But the authors point out that there is a considerable difference when the first and second screening results are compared. In the first, the 12-year-olds were born in 1993, a period that has been identified as a celiac disease epidemic, and they had significantly higher prevalence at the follow up than among the second group of children, who were born in 1997. The first screening of about 7,600 children found 153 children with celiac disease and 29 with potential celiac disease, compared to the second screening of about 5,800 children which found 89 children with celiac disease and 10 with potential celiac disease.

“We cannot exclude that environmental factors increasing the risk for celiac disease also affected risk for potential celiac disease and conversion [from potential celiac disease] to celiac disease,” the study says.

The Swedish celiac disease epidemic was partly explained by changes in infant feeding, according to a 2009 study by a group of Swedish hospitals and universities. In Sweden, parents of almost all infants attend well-baby clinics for which they have a high level of confidence, and changes in dietary recommendations are thereby effectively implemented,” the study says. “Before the epidemic, a national recommendation was made to postpone introduction of gluten from four to six months of age, an interval during which breast-feeding was often discontinued.”

Coincidentally, at the same time the gluten content of commercially available milk cereal drinks and porridges was increased, the study says. When the epidemic ended it was preceded by a recommendation to introduce gluten gradually, preferably while still breast-feeding, as well as a reduction in the gluten content in commercially available infant foods.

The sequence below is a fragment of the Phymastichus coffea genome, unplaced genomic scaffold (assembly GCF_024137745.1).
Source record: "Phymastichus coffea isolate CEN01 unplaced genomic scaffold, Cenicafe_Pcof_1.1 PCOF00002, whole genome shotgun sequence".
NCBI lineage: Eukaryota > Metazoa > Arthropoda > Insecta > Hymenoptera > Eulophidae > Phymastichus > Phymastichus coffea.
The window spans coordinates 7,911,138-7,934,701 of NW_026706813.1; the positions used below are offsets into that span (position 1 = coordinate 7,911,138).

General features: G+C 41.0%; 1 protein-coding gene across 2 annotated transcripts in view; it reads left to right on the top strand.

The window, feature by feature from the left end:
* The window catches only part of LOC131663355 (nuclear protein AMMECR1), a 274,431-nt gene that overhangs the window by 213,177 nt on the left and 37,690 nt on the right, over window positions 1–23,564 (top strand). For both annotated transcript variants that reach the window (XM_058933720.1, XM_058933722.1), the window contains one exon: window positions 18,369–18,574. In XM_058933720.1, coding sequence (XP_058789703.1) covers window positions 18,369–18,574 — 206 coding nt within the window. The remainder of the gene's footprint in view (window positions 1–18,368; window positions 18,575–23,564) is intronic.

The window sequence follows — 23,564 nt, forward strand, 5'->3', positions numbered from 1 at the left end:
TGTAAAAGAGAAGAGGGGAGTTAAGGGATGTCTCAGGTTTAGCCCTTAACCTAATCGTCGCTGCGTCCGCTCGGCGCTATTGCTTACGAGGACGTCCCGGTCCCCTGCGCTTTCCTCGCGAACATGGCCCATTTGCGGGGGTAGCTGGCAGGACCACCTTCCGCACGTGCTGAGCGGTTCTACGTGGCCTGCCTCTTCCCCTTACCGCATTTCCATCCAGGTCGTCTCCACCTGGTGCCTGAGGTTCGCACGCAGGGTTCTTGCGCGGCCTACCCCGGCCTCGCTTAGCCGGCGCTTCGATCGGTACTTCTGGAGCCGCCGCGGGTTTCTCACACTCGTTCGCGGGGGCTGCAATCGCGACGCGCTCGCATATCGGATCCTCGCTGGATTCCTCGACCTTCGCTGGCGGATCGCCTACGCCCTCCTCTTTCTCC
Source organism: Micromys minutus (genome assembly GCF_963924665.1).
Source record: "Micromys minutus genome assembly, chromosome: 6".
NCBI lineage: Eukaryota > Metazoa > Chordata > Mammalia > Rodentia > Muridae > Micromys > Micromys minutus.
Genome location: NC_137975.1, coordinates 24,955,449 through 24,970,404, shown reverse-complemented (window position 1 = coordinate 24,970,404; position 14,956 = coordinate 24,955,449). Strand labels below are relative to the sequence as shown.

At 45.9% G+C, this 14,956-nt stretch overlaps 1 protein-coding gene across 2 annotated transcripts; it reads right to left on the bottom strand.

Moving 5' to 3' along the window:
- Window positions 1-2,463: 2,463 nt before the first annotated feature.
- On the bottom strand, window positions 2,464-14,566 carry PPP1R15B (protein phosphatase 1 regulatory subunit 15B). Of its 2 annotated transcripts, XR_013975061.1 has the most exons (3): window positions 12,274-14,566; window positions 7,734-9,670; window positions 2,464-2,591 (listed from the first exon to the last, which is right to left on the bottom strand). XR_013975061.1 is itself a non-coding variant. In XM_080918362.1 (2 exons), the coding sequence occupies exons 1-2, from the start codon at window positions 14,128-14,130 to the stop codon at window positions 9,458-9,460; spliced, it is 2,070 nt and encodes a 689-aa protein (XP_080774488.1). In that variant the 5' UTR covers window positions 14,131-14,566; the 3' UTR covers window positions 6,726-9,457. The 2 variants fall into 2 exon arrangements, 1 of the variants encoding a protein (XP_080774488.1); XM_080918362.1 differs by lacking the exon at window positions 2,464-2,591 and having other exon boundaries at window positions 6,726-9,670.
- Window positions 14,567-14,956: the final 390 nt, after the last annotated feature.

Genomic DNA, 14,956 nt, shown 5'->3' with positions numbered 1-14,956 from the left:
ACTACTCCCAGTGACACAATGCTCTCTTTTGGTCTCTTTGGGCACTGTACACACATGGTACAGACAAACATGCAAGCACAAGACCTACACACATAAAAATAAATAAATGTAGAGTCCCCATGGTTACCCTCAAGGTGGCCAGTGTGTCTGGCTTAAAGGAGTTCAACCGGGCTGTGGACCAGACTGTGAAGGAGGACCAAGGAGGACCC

Limitations of the recent follow-up study include the relatively small number of potential celiac disease cases and lack of total participation in the follow-up, which the authors wrote could have resulted in underestimation of prevalence.

Study authors also point out that the European Society for Pediatric Gastroenterology Hepatology and Nutrition (ESPGHAN) allows for a celiac disease diagnosis in children without a biopsy if their TTG level is ten times the upper limit of normal.

Applying these guidelines to the follow-up, one child could have been diagnosed without the biopsy, the study says.

In the United States, the North American Society for Pediatric Gastroenterology guidelines recommend a biopsy for confirmation of a diagnosis of celiac disease.

Authors of the study have previously investigated screening of children in the general population, including studies regarding the use of high levels of TTG antibodies in children to diagnose celiac disease without a biopsy and the cost effectiveness of screening Swedish 12-year-olds.

They have concluded that a population-based screening is the only way to find most coeliac disease cases, in part because symptoms can be vague and challenging to identify in clinical practice.

Screening in the United States

Screening is the process of testing for a disease in those who do not have symptoms that would indicate they have the condition. Screening tests can be done individually when someone visits their doctor or in a large group, as was done through the schools in the Swedish screening study. Large scale screening is often done in the general population.

In 2017, the U. S. Preventative Services Task Force concluded there is insufficient evidence to assess the balance of benefits and harms of screening for celiac disease in those who do not have symptoms. The task force is a panel of experts in disease prevention that works to improve the health of Americans by making evidence-based recommendations about clinical preventive services.

A subsequent study of nearly 10,000 children in Colorado concluded that universal screening may be the only way to identify all the children in the United States who have celiac disease.

The study by researchers at University of Colorado also found that symptoms were not reliable predictors of which children would have celiac disease. And most children who had positive antibody screening did not have a family history of celiac disease.

You can read more about the recent Swedish study here and the US screening study here.